Dr. Pomeranz holds a B.A. from Haverford College, a M.Sc. from the University of Edinburgh, a J.D. cum laude from American University, and a Ph.D. in Russian History from the School of Slavonic and East European Studies, University of London.Prior to joining the Kennan Institute, Dr. Pomeranz practiced international law in the United States and Moscow, Russia.He advised clients on investment in the Russian Federation as well as on U.S. anti-money laundering requirements, the Foreign Corrupt Practices Act (FCPA), U.S. export controls, and homeland security.He also served as Program Officer for Russia, Ukraine, and Belarus at the National Endowment for Democracy from 1992-1999, where he evaluated grant applications and implemented projects in such areas as: the rule of law, pro-market reforms, human rights, the environment, independent media, civic education, and the development of independent trade unions.
Dr. Pomeranz heads up the Kennan Institute’s rule of law program, which has conducted major conferences on the Russian Constitution, separation of powers in Russia and Ukraine, the Jackson-Vanik amendment, and the influence of the European Court of Human Rights on Russian law.His research interests include Russian legal history as well as current Russian commercial and constitutional law.He wrote his Ph.D. dissertation on the emergence and development of the pre-revolutionary Russian legal profession (the advokatura).He also has written extensively on post-Soviet legal developments, including Russian foreign investment laws, judicial review, federalism, and corruption.His articles have been published in the Russian Review, Slavonic and East European Review, Review of Central and East European Law, Demokratizatsiya, American University International Law Review, Human Rights Brief, Russian Analytical Digest, and Problems of Post-Communism.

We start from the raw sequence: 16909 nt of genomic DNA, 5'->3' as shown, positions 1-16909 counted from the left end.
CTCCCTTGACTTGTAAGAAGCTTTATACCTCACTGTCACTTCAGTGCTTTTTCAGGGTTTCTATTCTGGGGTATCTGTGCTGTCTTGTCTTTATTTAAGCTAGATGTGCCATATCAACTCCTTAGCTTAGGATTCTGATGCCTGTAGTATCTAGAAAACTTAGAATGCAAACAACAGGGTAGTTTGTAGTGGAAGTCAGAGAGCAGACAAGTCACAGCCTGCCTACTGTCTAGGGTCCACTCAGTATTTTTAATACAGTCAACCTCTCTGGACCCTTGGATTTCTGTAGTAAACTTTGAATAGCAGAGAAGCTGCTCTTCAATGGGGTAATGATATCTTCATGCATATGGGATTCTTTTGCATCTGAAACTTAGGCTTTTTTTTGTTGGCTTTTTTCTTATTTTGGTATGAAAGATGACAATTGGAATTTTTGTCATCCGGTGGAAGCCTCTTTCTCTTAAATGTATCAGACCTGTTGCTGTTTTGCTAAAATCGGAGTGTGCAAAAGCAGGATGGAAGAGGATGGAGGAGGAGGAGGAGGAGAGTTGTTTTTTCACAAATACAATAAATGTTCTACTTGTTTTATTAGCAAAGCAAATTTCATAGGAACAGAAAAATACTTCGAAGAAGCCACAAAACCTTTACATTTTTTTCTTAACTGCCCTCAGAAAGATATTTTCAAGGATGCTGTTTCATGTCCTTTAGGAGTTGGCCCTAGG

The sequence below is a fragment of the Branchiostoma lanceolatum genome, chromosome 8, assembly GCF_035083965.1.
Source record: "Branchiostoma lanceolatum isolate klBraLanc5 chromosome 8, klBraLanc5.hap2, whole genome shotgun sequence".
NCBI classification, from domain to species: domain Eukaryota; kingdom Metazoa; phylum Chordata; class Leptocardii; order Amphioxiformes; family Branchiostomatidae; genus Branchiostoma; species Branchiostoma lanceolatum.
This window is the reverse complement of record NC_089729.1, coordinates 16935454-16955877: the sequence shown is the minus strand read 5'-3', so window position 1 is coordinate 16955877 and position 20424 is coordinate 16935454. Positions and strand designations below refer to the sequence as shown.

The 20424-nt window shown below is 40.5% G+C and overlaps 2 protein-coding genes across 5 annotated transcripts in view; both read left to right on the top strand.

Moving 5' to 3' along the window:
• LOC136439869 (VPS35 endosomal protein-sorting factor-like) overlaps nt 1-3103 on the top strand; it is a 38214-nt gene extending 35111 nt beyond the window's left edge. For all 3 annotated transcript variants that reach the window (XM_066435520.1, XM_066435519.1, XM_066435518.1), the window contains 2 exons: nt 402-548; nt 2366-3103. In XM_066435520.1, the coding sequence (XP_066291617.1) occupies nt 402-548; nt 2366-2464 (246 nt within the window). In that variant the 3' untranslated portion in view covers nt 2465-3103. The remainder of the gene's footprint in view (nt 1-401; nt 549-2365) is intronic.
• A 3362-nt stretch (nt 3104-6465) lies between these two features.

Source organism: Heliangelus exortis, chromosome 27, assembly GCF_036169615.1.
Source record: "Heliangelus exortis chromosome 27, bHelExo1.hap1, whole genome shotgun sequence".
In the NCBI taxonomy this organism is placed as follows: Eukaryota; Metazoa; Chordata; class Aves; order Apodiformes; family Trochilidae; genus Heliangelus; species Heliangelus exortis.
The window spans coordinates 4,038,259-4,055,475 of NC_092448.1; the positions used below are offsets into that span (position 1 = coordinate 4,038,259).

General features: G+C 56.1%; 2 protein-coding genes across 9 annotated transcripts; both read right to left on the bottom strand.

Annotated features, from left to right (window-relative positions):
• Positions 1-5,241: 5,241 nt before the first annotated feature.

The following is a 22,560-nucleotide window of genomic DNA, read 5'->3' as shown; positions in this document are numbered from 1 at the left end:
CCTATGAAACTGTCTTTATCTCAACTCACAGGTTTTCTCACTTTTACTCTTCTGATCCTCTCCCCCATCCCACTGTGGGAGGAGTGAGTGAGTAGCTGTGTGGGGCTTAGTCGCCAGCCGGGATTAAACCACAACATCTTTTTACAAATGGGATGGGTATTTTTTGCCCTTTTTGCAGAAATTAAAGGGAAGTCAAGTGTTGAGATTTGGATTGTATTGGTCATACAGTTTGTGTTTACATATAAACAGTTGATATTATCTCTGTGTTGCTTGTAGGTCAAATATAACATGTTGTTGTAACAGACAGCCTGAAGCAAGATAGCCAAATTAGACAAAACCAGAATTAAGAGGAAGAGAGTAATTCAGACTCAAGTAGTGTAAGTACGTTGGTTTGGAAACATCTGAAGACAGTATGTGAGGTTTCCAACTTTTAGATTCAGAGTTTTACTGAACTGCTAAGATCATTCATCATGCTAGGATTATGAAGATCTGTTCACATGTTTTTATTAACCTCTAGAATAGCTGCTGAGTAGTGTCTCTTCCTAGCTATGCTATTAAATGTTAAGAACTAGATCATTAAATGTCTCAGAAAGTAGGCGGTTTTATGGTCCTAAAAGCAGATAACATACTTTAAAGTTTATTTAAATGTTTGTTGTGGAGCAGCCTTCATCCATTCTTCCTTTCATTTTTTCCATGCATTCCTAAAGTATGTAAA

Latest posts by William Pomeranz (see all)
- Why Putin Will Be Skipping the 100th Anniversary of the Russian Revolution - February 22, 2017
BY WILLIAM POMERANZ In 2016, 75 years after the start of World War II, President Vladimir Putin proudly participated in Victory Day commemorations, poignantly holding a picture of his father during the “immortal regiments” march. And yet an even more…